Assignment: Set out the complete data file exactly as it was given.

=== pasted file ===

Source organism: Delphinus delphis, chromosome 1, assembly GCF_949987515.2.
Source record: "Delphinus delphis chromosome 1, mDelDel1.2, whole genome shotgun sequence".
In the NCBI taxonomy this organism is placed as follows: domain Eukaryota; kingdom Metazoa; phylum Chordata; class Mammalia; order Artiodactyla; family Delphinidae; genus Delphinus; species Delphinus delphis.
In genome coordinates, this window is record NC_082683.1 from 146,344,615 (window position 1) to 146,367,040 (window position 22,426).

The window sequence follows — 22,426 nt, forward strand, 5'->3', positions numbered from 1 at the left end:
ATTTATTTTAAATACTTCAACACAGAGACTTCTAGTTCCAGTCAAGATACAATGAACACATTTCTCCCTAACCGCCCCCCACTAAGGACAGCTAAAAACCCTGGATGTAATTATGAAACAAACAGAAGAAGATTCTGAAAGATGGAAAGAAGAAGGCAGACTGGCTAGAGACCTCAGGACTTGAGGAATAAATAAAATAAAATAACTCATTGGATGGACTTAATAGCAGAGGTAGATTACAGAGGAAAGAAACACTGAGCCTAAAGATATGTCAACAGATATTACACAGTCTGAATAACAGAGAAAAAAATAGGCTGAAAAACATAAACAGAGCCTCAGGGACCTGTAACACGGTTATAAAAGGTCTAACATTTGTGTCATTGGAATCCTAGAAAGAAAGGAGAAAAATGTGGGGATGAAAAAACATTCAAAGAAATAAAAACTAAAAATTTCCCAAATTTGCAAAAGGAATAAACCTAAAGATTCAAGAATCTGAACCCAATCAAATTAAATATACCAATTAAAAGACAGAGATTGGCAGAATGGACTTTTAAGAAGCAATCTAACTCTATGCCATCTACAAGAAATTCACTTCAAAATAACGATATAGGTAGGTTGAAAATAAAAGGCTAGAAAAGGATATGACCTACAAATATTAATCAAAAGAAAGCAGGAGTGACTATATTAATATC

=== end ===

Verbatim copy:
Source organism: Delphinus delphis, chromosome 1, assembly GCF_949987515.2.
Source record: "Delphinus delphis chromosome 1, mDelDel1.2, whole genome shotgun sequence".
In the NCBI taxonomy this organism is placed as follows: domain Eukaryota; kingdom Metazoa; phylum Chordata; class Mammalia; order Artiodactyla; family Delphinidae; genus Delphinus; species Delphinus delphis.
In genome coordinates, this window is record NC_082683.1 from 146,344,615 (window position 1) to 146,367,040 (window position 22,426).

The window sequence follows — 22,426 nt, forward strand, 5'->3', positions numbered from 1 at the left end:
ATTTATTTTAAATACTTCAACACAGAGACTTCTAGTTCCAGTCAAGATACAATGAACACATTTCTCCCTAACCGCCCCCCACTAAGGACAGCTAAAAACCCTGGATGTAATTATGAAACAAACAGAAGAAGATTCTGAAAGATGGAAAGAAGAAGGCAGACTGGCTAGAGACCTCAGGACTTGAGGAATAAATAAAATAAAATAACTCATTGGATGGACTTAATAGCAGAGGTAGATTACAGAGGAAAGAAACACTGAGCCTAAAGATATGTCAACAGATATTACACAGTCTGAATAACAGAGAAAAAAATAGGCTGAAAAACATAAACAGAGCCTCAGGGACCTGTAACACGGTTATAAAAGGTCTAACATTTGTGTCATTGGAATCCTAGAAAGAAAGGAGAAAAATGTGGGGATGAAAAAACATTCAAAGAAATAAAAACTAAAAATTTCCCAAATTTGCAAAAGGAATAAACCTAAAGATTCAAGAATCTGAACCCAATCAAATTAAATATACCAATTAAAAGACAGAGATTGGCAGAATGGACTTTTAAGAAGCAATCTAACTCTATGCCATCTACAAGAAATTCACTTCAAAATAACGATATAGGTAGGTTGAAAATAAAAGGCTAGAAAAGGATATGACCTACAAATATTAATCAAAAGAAAGCAGGAGTGACTATATTAATATC